Pyrolysis is the fundamental chemical reaction process that is the precursor of both the gasification and combustion of solid fuels, and is simply defined as the chemical changes occurring when heat is applied to a material in the absence of oxygen. The products of biomass pyrolysis include water, charcoal (carbonaceous solid), pyrolysis oils or tars, and permanent gases including methane, hydrogen, carbon monoxide, and carbon dioxide. The nature of the changes in pyrolysis depends on the material being pyrolyzed, the final temperature of the pyrolysis process, and the rate at which it is heated up. The pyrolysis pro­cess is a mildly endothermic reaction. The heat of vaporization of pure water is 2.26 KJ g-1 at 100 °C, while the chemical energy content of wood is only about 18.6 KJ g-1. Most of the energy obtained from biomass goes in moisture removal. This reinforces the facts that lower the moisture content, greater is the energy obtained.

As typical lignocellulosic biomass materials such as wood, straws, and stalks are poor heat conductors, management of the rate of heating requires that the size of the particles being heated be quite small. Otherwise, in massive materials such as logs, the heating rate is very slow, and this determines the yield of pyrolysis products. Depending on the thermal environment and the final temperature, pyrolysis will yield mainly char at low temperatures, <450 °C, when the heating rate is quite slow, and mainly gases at high temperatures, >800 °C, with rapid heating rates. An intermediate temperature and under relatively high heating rates, the main product is a liquid bio-oil, a relatively recent discovery, which is just being turned to commercial applications. There are 3 stages in the pyrolysis process: The first stage, prepyrolysis, occurs between 120 and 200 °C with a slight observed weight loss, when some internal rearrangements, such as bond breakage, the appearance of free radicals, and the formation of carbonyl groups take place, with a corresponding release of small amounts of water (H2O), carbon monoxide (CO), and CO2. The second stage is the main pyrolysis pro­cess, during which solid decomposition occurs, accompanied by a significant weight loss from the initially fed biomass. The last stage is the continuous char devolatilization caused by the further cleavage of C—H and C—O bonds.

In reacting chemical systems, the term severity is used to capture the idea that both the duration of heating and the final temperature influence the chemical products of pyrolysis. Very-low-severity treatments of short duration to a maximum temperature of about 250 °C are sometimes called torrefaction and result in a product that has lost some H2O and CO2 from pyrolysis while retaining almost all of the heat value. Traditional charcoaling is a medium-severity process, while the production of bio-oils is a short-duration high-severity process, which, if the duration at high temperature is maintained, will go all the way to gas and soot.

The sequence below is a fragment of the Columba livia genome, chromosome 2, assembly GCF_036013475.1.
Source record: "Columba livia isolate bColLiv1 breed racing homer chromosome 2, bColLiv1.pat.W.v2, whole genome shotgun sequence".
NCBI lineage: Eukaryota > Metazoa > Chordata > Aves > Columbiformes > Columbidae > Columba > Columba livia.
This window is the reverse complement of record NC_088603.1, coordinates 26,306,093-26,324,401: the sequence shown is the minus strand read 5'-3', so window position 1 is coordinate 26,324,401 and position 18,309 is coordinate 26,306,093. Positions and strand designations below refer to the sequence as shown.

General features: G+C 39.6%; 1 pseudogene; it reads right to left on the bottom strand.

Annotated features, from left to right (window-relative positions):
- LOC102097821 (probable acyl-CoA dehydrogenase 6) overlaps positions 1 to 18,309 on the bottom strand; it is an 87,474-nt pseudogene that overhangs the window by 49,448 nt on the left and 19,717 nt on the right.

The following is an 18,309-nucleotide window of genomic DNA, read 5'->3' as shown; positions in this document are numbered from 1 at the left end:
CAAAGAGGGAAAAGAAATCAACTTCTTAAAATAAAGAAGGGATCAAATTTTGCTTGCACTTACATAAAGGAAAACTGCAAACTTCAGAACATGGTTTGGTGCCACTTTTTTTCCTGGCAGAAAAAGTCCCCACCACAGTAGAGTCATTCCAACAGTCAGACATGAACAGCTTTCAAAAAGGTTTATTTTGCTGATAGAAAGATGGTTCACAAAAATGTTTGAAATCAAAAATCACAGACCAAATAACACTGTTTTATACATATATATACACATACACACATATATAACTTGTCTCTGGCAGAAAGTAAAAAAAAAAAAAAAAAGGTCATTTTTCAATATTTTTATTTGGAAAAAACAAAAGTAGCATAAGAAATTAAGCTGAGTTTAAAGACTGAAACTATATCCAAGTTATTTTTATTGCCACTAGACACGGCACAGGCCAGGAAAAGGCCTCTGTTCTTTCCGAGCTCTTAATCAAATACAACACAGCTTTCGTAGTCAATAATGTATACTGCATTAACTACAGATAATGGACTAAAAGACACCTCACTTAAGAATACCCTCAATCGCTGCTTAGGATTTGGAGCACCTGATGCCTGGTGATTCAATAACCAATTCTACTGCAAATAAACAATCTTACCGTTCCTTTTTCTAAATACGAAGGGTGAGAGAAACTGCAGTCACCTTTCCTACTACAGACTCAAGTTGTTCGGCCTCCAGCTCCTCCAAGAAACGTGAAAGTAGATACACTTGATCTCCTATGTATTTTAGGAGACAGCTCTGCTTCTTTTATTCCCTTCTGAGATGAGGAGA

Depending on the reaction temperature and residence time, pyrolysis can be divided into fast pyrolysis, intermediate pyrolysis, and slow pyrolysis. Typically, fast pyrolysis has an extremely short residence time (~1 s); the reaction temperature is approximately 100 °C higher than that of slow pyrolysis (e. g. ^500 °C vs. ^400 °C). Short reaction times com­bined with an elevated temperature generally result in a higher yield of liquid product. A conventional moderate or slow pyrolysis process, with a relatively long vapor residence time and low heating rate, has been used to produce charcoal for thousands of years (Zhang et al., 2010).

Among the short residence-time processes (0.5-5 s) under development are vacuum pyrolysis at about 300-400 °C and 0.3 atm (U. of Sherbrooke, Canada), flash pyrolysis at about 500-650 °C and 1 atm (U. of Waterloo, Canada), hydropyrolysis in an atmosphere of hydrogen at about 500-600 °C and 5-6 atm (HYFLEX TM, IGT), and flash pyrolysis in atmospheres of hydrogen or methane at 600-1000 °C and 1-70 atm (Brookhaven National Laboratory). An interesting report of a relatively long residence time (10-15 min heat up, several hours at temperature) pyrolysis study at reduced pressures of 0.0004-0.004 atm and temperatures of 250-320 °C of wild cherry wood seems to contrast with the results of several reports on flash pyrolysis (http://journeytoforever. org/biofuel_library/liquefaction. html).

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